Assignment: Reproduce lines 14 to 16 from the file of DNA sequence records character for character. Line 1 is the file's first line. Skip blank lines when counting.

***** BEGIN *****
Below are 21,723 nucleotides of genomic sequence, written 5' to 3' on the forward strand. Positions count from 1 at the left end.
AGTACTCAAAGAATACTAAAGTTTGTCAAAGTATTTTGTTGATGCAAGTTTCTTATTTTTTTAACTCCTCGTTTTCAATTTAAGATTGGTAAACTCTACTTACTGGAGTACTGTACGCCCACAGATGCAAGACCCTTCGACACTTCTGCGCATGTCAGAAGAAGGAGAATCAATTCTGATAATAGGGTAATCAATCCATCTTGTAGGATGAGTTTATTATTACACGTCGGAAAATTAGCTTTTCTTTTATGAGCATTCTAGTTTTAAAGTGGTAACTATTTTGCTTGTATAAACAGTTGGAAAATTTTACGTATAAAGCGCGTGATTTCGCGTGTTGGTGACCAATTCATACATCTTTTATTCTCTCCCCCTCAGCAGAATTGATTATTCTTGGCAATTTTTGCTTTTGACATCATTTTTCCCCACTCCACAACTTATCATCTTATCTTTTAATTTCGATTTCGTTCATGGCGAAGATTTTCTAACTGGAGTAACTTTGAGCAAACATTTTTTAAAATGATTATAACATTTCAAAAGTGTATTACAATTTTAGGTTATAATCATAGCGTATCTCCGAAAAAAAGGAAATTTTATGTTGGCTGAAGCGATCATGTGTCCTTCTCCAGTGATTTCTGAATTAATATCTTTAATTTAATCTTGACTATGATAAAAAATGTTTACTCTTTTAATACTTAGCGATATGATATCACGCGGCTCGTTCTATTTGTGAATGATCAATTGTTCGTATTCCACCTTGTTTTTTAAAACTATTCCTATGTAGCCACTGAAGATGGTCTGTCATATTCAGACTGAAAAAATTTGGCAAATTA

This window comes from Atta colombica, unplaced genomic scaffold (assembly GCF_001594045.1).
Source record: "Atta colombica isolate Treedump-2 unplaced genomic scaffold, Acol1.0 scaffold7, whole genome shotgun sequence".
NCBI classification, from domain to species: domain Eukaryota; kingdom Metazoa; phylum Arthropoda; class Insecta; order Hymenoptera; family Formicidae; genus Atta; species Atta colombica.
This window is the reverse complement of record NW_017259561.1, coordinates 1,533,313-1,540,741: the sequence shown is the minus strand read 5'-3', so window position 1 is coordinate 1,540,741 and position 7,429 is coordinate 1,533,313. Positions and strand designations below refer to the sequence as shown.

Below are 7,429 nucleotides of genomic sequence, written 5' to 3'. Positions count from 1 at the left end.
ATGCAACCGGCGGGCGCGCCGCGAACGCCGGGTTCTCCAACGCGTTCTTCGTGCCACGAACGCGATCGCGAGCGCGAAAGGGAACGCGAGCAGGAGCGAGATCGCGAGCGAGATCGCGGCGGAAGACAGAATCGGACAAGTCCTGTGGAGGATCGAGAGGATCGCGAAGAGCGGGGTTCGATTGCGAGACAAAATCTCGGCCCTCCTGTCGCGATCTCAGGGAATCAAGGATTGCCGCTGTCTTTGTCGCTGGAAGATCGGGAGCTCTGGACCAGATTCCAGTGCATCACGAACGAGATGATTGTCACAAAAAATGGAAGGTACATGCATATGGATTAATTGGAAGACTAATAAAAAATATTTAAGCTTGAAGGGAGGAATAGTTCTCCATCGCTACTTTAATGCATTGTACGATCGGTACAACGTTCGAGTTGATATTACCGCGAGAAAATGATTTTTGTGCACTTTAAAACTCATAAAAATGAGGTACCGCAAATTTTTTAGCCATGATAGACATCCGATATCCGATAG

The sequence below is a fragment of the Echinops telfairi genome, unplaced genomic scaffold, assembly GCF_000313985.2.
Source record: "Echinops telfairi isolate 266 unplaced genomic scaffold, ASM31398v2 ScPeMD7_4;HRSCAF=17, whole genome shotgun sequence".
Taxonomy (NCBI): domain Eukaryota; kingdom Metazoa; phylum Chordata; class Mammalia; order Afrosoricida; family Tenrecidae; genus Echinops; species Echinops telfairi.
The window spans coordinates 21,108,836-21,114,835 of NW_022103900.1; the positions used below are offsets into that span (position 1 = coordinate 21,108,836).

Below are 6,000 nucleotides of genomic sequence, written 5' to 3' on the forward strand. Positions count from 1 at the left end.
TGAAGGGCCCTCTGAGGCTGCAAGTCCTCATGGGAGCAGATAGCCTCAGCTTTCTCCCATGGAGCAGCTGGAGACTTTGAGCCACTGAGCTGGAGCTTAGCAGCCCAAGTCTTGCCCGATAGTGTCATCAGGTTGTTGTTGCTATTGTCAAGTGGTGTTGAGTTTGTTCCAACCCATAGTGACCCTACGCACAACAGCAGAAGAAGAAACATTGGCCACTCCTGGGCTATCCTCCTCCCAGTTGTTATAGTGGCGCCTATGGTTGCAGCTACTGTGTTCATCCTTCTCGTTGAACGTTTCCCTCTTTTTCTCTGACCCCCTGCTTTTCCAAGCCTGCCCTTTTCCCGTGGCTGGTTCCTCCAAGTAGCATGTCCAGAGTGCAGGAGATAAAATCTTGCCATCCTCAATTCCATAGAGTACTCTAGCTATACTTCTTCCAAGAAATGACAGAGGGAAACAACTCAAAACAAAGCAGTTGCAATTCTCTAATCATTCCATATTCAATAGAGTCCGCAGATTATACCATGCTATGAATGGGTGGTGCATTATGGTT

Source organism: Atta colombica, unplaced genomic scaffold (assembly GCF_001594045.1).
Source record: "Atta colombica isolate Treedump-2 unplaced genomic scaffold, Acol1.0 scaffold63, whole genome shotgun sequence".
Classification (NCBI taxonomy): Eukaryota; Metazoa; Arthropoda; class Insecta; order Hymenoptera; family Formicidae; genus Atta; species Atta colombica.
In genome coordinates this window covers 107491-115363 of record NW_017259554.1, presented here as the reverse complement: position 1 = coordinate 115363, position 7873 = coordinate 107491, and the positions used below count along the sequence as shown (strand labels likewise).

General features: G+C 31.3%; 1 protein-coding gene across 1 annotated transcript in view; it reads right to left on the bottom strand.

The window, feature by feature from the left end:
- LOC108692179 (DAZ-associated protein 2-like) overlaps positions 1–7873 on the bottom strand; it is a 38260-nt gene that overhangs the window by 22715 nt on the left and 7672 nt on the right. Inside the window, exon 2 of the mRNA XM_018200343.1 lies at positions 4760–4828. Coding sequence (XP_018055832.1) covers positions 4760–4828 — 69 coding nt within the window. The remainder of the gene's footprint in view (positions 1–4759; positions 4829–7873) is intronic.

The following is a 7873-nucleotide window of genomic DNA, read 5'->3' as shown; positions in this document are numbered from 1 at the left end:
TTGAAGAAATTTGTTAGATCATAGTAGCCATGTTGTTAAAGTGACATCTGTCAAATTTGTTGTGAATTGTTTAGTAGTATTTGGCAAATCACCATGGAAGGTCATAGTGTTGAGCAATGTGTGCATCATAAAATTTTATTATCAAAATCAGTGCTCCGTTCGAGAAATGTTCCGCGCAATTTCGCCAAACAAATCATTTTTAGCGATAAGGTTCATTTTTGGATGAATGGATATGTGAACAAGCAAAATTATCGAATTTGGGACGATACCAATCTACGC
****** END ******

TGAAGGGCCCTCTGAGGCTGCAAGTCCTCATGGGAGCAGATAGCCTCAGCTTTCTCCCATGGAGCAGCTGGAGACTTTGAGCCACTGAGCTGGAGCTTAGCAGCCCAAGTCTTGCCCGATAGTGTCATCAGGTTGTTGTTGCTATTGTCAAGTGGTGTTGAGTTTGTTCCAACCCATAGTGACCCTACGCACAACAGCAGAAGAAGAAACATTGGCCACTCCTGGGCTATCCTCCTCCCAGTTGTTATAGTGGCGCCTATGGTTGCAGCTACTGTGTTCATCCTTCTCGTTGAACGTTTCCCTCTTTTTCTCTGACCCCCTGCTTTTCCAAGCCTGCCCTTTTCCCGTGGCTGGTTCCTCCAAGTAGCATGTCCAGAGTGCAGGAGATAAAATCTTGCCATCCTCAATTCCATAGAGTACTCTAGCTATACTTCTTCCAAGAAATGACAGAGGGAAACAACTCAAAACAAAGCAGTTGCAATTCTCTAATCATTCCATATTCAATAGAGTCCGCAGATTATACCATGCTATGAATGGGTGGTGCATTATGGTT

Source organism: Atta colombica, unplaced genomic scaffold (assembly GCF_001594045.1).
Source record: "Atta colombica isolate Treedump-2 unplaced genomic scaffold, Acol1.0 scaffold63, whole genome shotgun sequence".